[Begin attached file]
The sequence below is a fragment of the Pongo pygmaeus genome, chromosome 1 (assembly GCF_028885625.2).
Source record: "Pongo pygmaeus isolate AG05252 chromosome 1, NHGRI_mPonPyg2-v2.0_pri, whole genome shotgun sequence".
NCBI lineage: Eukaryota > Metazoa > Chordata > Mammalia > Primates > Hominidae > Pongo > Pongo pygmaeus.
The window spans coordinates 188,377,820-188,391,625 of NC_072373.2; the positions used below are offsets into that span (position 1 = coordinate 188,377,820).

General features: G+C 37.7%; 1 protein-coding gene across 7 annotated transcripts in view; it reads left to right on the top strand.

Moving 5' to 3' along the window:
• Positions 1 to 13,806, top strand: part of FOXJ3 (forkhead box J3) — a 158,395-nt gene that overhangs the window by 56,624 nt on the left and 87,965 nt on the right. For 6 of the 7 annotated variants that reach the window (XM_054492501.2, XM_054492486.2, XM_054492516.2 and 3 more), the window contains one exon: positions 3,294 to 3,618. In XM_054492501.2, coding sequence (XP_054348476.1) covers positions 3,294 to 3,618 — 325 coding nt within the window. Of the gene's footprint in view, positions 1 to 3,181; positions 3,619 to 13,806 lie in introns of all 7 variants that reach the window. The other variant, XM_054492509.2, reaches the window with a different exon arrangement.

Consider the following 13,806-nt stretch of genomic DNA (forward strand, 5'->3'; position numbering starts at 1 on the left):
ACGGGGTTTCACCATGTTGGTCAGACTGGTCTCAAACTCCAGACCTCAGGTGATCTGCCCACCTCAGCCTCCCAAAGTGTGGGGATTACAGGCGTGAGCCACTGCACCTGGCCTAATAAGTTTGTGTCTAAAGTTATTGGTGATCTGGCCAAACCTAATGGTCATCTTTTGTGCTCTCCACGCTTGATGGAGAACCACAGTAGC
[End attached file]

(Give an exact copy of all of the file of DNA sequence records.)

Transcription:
The sequence below is a fragment of the Pongo pygmaeus genome, chromosome 1 (assembly GCF_028885625.2).
Source record: "Pongo pygmaeus isolate AG05252 chromosome 1, NHGRI_mPonPyg2-v2.0_pri, whole genome shotgun sequence".
NCBI lineage: Eukaryota > Metazoa > Chordata > Mammalia > Primates > Hominidae > Pongo > Pongo pygmaeus.
The window spans coordinates 188,377,820-188,391,625 of NC_072373.2; the positions used below are offsets into that span (position 1 = coordinate 188,377,820).

General features: G+C 37.7%; 1 protein-coding gene across 7 annotated transcripts in view; it reads left to right on the top strand.

Moving 5' to 3' along the window:
• Positions 1 to 13,806, top strand: part of FOXJ3 (forkhead box J3) — a 158,395-nt gene that overhangs the window by 56,624 nt on the left and 87,965 nt on the right. For 6 of the 7 annotated variants that reach the window (XM_054492501.2, XM_054492486.2, XM_054492516.2 and 3 more), the window contains one exon: positions 3,294 to 3,618. In XM_054492501.2, coding sequence (XP_054348476.1) covers positions 3,294 to 3,618 — 325 coding nt within the window. Of the gene's footprint in view, positions 1 to 3,181; positions 3,619 to 13,806 lie in introns of all 7 variants that reach the window. The other variant, XM_054492509.2, reaches the window with a different exon arrangement.

Consider the following 13,806-nt stretch of genomic DNA (forward strand, 5'->3'; position numbering starts at 1 on the left):
ACGGGGTTTCACCATGTTGGTCAGACTGGTCTCAAACTCCAGACCTCAGGTGATCTGCCCACCTCAGCCTCCCAAAGTGTGGGGATTACAGGCGTGAGCCACTGCACCTGGCCTAATAAGTTTGTGTCTAAAGTTATTGGTGATCTGGCCAAACCTAATGGTCATCTTTTGTGCTCTCCACGCTTGATGGAGAACCACAGTAGC